If you’re going to illegally download a torrent copy of “Grand Theft Auto 5” or Adobe Photoshop, at least try not to do it at the office. Those two titles are the most popular among pirates who use their corporate internet to download games and applications, making it more likely that users will unwittingly infect their employer’s network with malicious software.
Such are the findings of a report released Thursday by BitSight Insight (PDF), which assesses the cybersecurity preparedness at over 30,000 companies. Researchers found that 43 percent of the applications and 39 percent of the games available for free download on peer-to-peer piracy sites also come attached with malicious software.
“Grand Theft Auto 5” was followed by “The Sims 4,” “Mortal Kombat X,” “FIFA 15” and “The Witcher” as the most downloaded games, respectively. Microsoft Office torrents were second to “Adobe Photoshop,” followed by Microsoft Windows 8.1, Microsoft Windows 7 and then Microsoft Windows 10. Employees in the education industry were the most frequent downloaders, followed by tourism/hospitality, government/politics and the energy sector.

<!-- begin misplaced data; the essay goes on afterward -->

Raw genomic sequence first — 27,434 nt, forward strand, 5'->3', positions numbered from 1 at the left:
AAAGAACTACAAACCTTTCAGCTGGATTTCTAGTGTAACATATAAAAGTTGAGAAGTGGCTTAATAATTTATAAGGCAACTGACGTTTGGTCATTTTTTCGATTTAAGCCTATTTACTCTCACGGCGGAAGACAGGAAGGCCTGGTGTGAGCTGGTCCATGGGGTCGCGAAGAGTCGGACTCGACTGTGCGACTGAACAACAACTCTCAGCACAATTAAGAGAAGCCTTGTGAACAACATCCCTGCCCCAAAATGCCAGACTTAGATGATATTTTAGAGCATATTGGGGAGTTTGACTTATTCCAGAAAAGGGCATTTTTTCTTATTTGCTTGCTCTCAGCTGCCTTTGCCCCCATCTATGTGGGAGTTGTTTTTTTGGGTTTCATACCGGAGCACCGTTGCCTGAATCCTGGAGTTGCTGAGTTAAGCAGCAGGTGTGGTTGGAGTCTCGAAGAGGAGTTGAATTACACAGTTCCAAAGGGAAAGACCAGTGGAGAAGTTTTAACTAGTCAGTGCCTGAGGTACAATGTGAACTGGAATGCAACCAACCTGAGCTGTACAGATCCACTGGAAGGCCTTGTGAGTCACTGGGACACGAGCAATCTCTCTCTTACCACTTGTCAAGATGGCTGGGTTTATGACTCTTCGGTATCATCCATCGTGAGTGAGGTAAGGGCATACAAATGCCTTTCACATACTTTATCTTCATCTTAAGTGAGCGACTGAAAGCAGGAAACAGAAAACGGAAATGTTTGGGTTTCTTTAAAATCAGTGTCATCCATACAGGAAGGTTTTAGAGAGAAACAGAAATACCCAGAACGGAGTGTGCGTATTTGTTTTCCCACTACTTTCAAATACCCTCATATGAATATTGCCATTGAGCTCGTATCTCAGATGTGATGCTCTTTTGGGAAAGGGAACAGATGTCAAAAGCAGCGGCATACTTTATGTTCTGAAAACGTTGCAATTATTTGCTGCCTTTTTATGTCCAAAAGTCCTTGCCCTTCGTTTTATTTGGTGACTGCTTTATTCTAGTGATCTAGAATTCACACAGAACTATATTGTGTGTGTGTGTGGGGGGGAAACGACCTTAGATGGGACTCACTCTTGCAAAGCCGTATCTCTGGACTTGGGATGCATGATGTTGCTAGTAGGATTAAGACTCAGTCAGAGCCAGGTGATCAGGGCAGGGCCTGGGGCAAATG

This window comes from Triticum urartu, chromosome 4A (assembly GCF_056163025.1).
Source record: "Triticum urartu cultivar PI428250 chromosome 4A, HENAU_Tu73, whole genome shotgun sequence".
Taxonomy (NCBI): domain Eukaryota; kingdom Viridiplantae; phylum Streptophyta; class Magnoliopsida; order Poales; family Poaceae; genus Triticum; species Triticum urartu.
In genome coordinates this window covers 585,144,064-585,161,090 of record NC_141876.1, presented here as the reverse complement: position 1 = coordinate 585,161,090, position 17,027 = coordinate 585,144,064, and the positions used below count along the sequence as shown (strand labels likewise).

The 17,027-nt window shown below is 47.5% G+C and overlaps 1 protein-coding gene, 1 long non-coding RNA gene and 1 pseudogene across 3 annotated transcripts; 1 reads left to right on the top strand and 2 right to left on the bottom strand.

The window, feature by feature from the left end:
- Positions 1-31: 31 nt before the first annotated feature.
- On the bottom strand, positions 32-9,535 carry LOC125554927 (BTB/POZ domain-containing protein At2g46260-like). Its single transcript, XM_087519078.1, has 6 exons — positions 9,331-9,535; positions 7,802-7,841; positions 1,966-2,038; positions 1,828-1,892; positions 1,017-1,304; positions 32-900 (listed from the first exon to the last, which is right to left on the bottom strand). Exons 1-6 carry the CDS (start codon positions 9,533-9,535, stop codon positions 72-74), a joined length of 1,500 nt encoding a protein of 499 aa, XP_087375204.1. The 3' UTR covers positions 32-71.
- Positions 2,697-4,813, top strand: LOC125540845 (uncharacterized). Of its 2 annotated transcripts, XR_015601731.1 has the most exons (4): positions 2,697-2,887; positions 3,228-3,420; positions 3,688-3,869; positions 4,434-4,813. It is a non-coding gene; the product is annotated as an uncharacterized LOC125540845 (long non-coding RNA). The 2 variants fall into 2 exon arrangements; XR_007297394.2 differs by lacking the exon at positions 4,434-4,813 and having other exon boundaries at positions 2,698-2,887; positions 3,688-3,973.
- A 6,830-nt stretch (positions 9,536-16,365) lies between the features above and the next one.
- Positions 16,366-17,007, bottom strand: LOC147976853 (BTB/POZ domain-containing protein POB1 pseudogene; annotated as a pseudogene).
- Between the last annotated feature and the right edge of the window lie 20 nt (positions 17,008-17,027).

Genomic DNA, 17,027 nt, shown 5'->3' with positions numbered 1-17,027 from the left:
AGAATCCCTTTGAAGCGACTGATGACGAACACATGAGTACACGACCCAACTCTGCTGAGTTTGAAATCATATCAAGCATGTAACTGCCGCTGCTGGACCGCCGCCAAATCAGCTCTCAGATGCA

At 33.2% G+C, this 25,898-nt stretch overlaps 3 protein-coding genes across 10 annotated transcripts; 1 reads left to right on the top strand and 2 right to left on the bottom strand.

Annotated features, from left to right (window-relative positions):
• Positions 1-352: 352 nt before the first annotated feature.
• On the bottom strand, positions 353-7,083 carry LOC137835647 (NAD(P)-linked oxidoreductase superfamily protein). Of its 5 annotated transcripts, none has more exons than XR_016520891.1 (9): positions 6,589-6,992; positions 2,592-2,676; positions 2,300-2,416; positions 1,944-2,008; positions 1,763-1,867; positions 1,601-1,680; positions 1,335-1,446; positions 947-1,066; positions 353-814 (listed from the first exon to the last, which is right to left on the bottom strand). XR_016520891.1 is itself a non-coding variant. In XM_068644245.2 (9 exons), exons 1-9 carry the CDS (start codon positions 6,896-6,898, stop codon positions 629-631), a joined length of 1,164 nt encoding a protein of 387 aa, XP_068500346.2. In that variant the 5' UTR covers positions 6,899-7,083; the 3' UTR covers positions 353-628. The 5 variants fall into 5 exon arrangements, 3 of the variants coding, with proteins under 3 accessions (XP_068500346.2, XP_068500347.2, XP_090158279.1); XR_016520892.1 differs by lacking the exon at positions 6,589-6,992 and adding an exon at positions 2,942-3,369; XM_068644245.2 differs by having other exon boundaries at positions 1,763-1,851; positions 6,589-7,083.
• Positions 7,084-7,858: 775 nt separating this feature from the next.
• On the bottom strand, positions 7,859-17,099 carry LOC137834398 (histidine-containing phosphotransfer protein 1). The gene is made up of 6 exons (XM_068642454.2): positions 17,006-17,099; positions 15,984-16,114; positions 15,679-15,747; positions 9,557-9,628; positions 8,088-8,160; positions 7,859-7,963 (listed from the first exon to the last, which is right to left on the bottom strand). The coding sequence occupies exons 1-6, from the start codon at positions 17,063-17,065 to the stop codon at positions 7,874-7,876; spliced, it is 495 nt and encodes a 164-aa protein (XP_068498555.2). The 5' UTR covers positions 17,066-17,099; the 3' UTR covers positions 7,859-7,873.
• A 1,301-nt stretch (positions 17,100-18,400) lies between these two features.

“Many organizations explicitly ban this activity, yet there is evidence that in some industries over a quarter of companies are currently sharing files over the BitTorrent protocol,” the report explained. “While some of these files are likely legitimate, many of are labeled as movies, games and other copyrighted material.”
Games and software are particularly dangerous because, unlike video or music files, they contain executable files. Executable files authorize a user’s computer to automatically perform tasks and other functions without the user’s involvement. Instead of just booting up a video game’s menu screen, for example, a user could also be opening the door to his or her company's payroll information.
Adobe Photoshop and “Grand Theft Auto 5” have been a fixture on torrent websites for years, even after Adobe announced it would switch to a subscription plan to combat piracy. A cursory search of the Pirate Bay and Kickass Torrents reveals hundreds of illicit files being spread by thousands of users, presumably located throughout the world.